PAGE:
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What do Kenny Clark’s and D.J. Reader’s contracts mean for Giants’ Dalvin Tomlinson?

Defensive tackles are getting paid. Is Dalvin Tomlinson next?

New York Giants v New York Jets

The Green Bay Packers made news Saturday when they agreed to a huge four-year, $70 million contract with nose tackle Kenny Clark.

That deal not only made Clark the highest-paid nose tackle in the NFL, but the 12th-highest paid defensive player. He’s obviously a great defender, having anchored a good Green Bay defense and notching 6 sacks in each of the last two years. But Clark’s deal didn’t happen in a vacuum this year, either.

The Cincinnati Bengals agreed to a four-year, $53 million contract with former Houston Texans nose tackle D.J. Reader during the “legal tampering” period before 2020s free agency period even got going. Like Clark, Reader had established himself as one of the league’s top nose tackles. A couple days later, the Philadelphia Eagles signed former Pittsburgh Steelers tackle Javon Hargrave to a 3-year, $39 million contract.

This brings us to a looming decision for the New York Giants: What to do about Dalvin Tomlinson?

Selected by the Giants in the second round of the 2017 NFL Draft, Tomlinson is entering the final year of his rookie deal, and is also the longest-tenured member of the Giants’ defense. Since entering the league, Tomlinson has established himself as not only a consistent, capable, and dependable presence in the Giants’ front seven. He has also — quietly, because nose tackles seldom get the recognition they deserve — become one of the best nose tackles in the league, along with the likes of Clark and Reader.

The Giants have invested heavily, very heavily, in their defensive line since selecting Tomlinson in 2017. In 2018 they added B.J. Hill in the third round and last year the Giants drafted Dexter Lawrence in the first round. Last year they also made the infamous trade for Leonard Williams and signed him to a $16 million franchise tag this offseason. All of that is in addition to still more late-round draft picks and free agent additions.

But for all that investment, Tomlinson was their best lineman in 2019.

Tomlinson was their best nose tackle, outperforming Lawrence and Hill at occupying the middle of the offensive line. Tomlinson took on one of the highest rates of double teams among all defensive tackles, seeing a double team on roughly 67 percent of his snaps (per ESPN stats and info).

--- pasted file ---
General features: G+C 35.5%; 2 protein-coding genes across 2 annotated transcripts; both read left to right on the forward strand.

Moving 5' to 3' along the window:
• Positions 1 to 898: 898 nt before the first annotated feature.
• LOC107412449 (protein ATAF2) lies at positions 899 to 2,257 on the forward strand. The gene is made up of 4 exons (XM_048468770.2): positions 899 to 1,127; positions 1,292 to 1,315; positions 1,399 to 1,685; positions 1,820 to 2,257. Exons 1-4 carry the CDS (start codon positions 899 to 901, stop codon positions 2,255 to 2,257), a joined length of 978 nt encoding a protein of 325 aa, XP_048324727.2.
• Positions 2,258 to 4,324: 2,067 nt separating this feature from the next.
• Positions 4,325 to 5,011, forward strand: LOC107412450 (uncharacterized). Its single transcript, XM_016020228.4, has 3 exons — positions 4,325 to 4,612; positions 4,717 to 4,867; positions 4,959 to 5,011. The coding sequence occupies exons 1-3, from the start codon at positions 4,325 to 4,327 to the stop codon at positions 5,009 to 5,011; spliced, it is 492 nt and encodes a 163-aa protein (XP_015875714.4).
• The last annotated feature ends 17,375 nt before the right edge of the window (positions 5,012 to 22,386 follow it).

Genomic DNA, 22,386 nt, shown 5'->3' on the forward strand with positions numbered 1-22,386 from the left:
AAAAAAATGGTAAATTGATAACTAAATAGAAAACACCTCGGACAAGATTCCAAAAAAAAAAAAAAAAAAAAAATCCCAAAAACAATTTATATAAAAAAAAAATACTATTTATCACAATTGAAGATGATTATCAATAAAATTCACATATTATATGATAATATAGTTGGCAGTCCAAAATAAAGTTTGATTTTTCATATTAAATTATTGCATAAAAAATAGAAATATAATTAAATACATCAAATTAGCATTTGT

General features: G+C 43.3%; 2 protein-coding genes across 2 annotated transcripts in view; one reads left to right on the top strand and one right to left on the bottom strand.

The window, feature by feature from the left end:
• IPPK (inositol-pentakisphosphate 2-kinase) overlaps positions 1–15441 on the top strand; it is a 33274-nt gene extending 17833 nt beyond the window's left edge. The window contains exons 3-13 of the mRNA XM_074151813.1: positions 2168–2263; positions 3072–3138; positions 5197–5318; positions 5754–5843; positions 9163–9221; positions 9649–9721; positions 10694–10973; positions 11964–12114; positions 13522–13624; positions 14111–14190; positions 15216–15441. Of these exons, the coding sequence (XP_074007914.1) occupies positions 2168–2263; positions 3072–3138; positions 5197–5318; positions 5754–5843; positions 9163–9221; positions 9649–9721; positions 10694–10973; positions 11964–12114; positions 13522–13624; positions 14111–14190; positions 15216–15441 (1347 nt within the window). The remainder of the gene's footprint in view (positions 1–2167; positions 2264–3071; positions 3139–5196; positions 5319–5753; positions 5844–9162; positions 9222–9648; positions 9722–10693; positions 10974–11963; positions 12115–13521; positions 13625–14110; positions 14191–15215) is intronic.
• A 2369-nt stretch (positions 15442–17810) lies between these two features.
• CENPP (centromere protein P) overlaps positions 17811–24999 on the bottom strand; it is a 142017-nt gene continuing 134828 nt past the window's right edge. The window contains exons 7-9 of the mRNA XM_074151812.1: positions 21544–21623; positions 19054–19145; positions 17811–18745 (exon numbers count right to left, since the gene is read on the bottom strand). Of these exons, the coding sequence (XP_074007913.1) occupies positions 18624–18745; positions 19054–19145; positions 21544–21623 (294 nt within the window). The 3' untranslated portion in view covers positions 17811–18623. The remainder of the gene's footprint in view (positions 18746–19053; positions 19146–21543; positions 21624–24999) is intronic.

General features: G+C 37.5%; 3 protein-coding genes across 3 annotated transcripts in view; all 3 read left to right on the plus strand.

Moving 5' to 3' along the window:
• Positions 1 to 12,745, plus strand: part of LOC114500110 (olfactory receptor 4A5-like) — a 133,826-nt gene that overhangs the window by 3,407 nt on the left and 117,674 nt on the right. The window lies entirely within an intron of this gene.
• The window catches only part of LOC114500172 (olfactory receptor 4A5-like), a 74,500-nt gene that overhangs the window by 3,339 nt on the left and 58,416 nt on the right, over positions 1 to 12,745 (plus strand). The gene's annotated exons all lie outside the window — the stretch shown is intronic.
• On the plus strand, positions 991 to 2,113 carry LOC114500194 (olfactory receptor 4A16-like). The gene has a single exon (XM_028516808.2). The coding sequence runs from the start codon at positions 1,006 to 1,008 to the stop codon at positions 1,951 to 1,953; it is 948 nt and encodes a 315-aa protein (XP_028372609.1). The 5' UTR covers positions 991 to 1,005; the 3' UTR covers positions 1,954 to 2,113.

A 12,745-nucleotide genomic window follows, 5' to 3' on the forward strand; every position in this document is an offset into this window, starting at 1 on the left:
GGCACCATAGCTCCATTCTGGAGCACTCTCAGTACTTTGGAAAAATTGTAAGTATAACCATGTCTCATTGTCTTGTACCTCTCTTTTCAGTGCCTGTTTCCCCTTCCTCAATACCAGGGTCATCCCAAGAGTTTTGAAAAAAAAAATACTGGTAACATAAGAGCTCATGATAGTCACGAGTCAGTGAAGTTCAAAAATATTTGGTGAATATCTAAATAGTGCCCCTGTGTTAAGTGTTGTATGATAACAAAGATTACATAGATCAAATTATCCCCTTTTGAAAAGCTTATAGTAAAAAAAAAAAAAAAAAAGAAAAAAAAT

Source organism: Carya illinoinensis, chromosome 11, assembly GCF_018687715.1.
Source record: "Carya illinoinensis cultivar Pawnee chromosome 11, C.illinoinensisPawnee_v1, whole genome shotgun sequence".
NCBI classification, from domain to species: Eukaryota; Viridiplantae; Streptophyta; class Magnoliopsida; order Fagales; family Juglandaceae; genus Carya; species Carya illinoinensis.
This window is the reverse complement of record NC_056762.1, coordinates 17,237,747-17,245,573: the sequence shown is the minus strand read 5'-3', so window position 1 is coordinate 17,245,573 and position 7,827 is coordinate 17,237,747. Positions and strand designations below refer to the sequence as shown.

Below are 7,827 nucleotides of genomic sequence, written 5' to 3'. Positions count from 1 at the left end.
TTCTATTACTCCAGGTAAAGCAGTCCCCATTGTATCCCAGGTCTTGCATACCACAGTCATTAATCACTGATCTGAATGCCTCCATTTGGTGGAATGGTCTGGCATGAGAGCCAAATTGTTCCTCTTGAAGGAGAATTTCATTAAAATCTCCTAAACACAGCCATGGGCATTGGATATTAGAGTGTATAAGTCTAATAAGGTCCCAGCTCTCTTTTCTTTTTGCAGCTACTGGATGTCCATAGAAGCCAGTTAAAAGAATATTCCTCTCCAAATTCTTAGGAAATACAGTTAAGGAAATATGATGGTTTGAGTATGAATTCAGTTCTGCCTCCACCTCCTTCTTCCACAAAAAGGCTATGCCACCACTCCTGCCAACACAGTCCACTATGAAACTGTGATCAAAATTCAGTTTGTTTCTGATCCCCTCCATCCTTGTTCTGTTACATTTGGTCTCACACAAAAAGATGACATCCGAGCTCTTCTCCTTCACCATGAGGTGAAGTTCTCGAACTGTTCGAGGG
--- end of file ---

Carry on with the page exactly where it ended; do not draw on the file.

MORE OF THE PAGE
Despite seeing a high rate of double teams, Tomlinson also produced the highest pass rush win rate (defined as defeating a pass block in 2.5 seconds or less) among the Giants’ defensive tackles. Tomlinson also proved he could get home, notching 3.5 sacks on the season. While that isn’t much in the grand scheme of things, it’s very solid total and more than Reader has ever had in a season.

So where does that leave the Giants and Tomlinson?

Well, Jason Fitzgerald of OverTheCap told The Athletic that “The going rate for players like Tomlinson is $13 million a year and he probably has a chance to get more if he has a big season.”

An agent said in the same piece that Tomlinson shouldn’t settle for less than the 4-year, $42 million extension to which the Bears signed Eddie Goldman in 2018. However, the agent added “I think it’s tough to justify paying him that on an extension with the other bills you’re about to have. But I think it would take $11 million per year to get him done.”

The ultimate projected contract was four years, $48 million, or an average $12 million a year.

As it stands now, the Giants have roughly $22 million in cap space, per Spotrac. While the Giants obviously want to keep a nice rainy day fund in a season that will be anything but predictable, they have room to get a deal done. Tomlinson is due $1.08 million this year, however the Giants could use some of their cap room to front load an extension this year. While that would increase Tomlinson’s cost this right now, it could lessen his cap hit in subsequent years when the salary cap may not rise and might even shrink.

On the other hand, the Giants have a long-established tradition of letting good defensive tackles walk in free agency after their rookie contracts expire.

Can the Giants get a deal done with Tomlinson in light of the recent contracts signed by Clark, Reader, Hargrave and Goldman? Will they even try?